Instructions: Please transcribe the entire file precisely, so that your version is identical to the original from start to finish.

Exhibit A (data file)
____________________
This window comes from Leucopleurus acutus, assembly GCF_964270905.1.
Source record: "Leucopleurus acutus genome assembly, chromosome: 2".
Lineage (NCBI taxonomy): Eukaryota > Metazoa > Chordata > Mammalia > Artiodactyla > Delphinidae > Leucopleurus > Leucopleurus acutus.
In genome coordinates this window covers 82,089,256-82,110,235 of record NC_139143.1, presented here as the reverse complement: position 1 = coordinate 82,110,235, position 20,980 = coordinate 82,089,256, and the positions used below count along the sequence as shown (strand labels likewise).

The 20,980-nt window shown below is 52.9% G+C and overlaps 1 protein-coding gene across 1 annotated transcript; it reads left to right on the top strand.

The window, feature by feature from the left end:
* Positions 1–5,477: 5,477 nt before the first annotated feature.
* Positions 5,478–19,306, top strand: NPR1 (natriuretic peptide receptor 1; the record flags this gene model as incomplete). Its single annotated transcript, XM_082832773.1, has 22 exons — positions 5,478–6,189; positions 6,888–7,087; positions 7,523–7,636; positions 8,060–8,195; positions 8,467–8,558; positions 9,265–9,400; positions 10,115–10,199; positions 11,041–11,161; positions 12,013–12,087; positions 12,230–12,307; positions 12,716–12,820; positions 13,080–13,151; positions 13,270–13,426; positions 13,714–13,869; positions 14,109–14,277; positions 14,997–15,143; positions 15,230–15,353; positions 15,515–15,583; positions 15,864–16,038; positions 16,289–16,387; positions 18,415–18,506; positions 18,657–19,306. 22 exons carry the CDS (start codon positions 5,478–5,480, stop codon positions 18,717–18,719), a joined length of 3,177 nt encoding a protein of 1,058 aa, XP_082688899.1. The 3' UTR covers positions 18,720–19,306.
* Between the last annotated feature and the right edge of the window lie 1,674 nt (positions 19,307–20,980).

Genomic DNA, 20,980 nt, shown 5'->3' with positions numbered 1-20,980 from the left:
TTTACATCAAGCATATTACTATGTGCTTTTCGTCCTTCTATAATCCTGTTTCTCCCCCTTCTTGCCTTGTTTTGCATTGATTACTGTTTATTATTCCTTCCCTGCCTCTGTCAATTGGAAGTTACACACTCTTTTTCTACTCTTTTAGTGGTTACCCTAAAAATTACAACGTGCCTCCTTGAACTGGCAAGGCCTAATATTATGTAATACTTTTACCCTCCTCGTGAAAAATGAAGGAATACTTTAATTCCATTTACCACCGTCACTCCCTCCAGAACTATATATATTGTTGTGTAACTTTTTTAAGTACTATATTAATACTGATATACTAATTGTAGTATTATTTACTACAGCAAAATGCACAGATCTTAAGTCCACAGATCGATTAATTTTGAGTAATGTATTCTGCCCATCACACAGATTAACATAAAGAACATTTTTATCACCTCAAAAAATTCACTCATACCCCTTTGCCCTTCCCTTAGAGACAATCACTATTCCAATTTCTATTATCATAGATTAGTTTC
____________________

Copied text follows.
This window comes from Leucopleurus acutus, assembly GCF_964270905.1.
Source record: "Leucopleurus acutus genome assembly, chromosome: 2".
Lineage (NCBI taxonomy): Eukaryota > Metazoa > Chordata > Mammalia > Artiodactyla > Delphinidae > Leucopleurus > Leucopleurus acutus.
In genome coordinates this window covers 82,089,256-82,110,235 of record NC_139143.1, presented here as the reverse complement: position 1 = coordinate 82,110,235, position 20,980 = coordinate 82,089,256, and the positions used below count along the sequence as shown (strand labels likewise).

The 20,980-nt window shown below is 52.9% G+C and overlaps 1 protein-coding gene across 1 annotated transcript; it reads left to right on the top strand.

The window, feature by feature from the left end:
* Positions 1–5,477: 5,477 nt before the first annotated feature.
* Positions 5,478–19,306, top strand: NPR1 (natriuretic peptide receptor 1; the record flags this gene model as incomplete). Its single annotated transcript, XM_082832773.1, has 22 exons — positions 5,478–6,189; positions 6,888–7,087; positions 7,523–7,636; positions 8,060–8,195; positions 8,467–8,558; positions 9,265–9,400; positions 10,115–10,199; positions 11,041–11,161; positions 12,013–12,087; positions 12,230–12,307; positions 12,716–12,820; positions 13,080–13,151; positions 13,270–13,426; positions 13,714–13,869; positions 14,109–14,277; positions 14,997–15,143; positions 15,230–15,353; positions 15,515–15,583; positions 15,864–16,038; positions 16,289–16,387; positions 18,415–18,506; positions 18,657–19,306. 22 exons carry the CDS (start codon positions 5,478–5,480, stop codon positions 18,717–18,719), a joined length of 3,177 nt encoding a protein of 1,058 aa, XP_082688899.1. The 3' UTR covers positions 18,720–19,306.
* Between the last annotated feature and the right edge of the window lie 1,674 nt (positions 19,307–20,980).

Genomic DNA, 20,980 nt, shown 5'->3' with positions numbered 1-20,980 from the left:
TTTACATCAAGCATATTACTATGTGCTTTTCGTCCTTCTATAATCCTGTTTCTCCCCCTTCTTGCCTTGTTTTGCATTGATTACTGTTTATTATTCCTTCCCTGCCTCTGTCAATTGGAAGTTACACACTCTTTTTCTACTCTTTTAGTGGTTACCCTAAAAATTACAACGTGCCTCCTTGAACTGGCAAGGCCTAATATTATGTAATACTTTTACCCTCCTCGTGAAAAATGAAGGAATACTTTAATTCCATTTACCACCGTCACTCCCTCCAGAACTATATATATTGTTGTGTAACTTTTTTAAGTACTATATTAATACTGATATACTAATTGTAGTATTATTTACTACAGCAAAATGCACAGATCTTAAGTCCACAGATCGATTAATTTTGAGTAATGTATTCTGCCCATCACACAGATTAACATAAAGAACATTTTTATCACCTCAAAAAATTCACTCATACCCCTTTGCCCTTCCCTTAGAGACAATCACTATTCCAATTTCTATTATCATAGATTAGTTTC